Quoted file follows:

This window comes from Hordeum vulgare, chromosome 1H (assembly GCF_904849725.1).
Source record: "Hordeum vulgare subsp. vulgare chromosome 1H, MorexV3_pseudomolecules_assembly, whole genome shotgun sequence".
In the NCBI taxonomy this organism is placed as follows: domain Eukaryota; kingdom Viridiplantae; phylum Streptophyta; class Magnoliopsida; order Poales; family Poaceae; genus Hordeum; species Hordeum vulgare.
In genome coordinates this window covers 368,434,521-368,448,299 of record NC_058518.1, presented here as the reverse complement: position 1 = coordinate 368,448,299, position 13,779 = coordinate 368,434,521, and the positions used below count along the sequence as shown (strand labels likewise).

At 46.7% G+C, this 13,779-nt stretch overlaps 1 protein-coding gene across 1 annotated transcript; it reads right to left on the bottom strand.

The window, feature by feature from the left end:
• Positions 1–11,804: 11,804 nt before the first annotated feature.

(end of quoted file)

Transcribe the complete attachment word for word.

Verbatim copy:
This window comes from Hordeum vulgare, chromosome 1H (assembly GCF_904849725.1).
Source record: "Hordeum vulgare subsp. vulgare chromosome 1H, MorexV3_pseudomolecules_assembly, whole genome shotgun sequence".
In the NCBI taxonomy this organism is placed as follows: domain Eukaryota; kingdom Viridiplantae; phylum Streptophyta; class Magnoliopsida; order Poales; family Poaceae; genus Hordeum; species Hordeum vulgare.
In genome coordinates this window covers 368,434,521-368,448,299 of record NC_058518.1, presented here as the reverse complement: position 1 = coordinate 368,448,299, position 13,779 = coordinate 368,434,521, and the positions used below count along the sequence as shown (strand labels likewise).

At 46.7% G+C, this 13,779-nt stretch overlaps 1 protein-coding gene across 1 annotated transcript; it reads right to left on the bottom strand.

The window, feature by feature from the left end:
• Positions 1–11,804: 11,804 nt before the first annotated feature.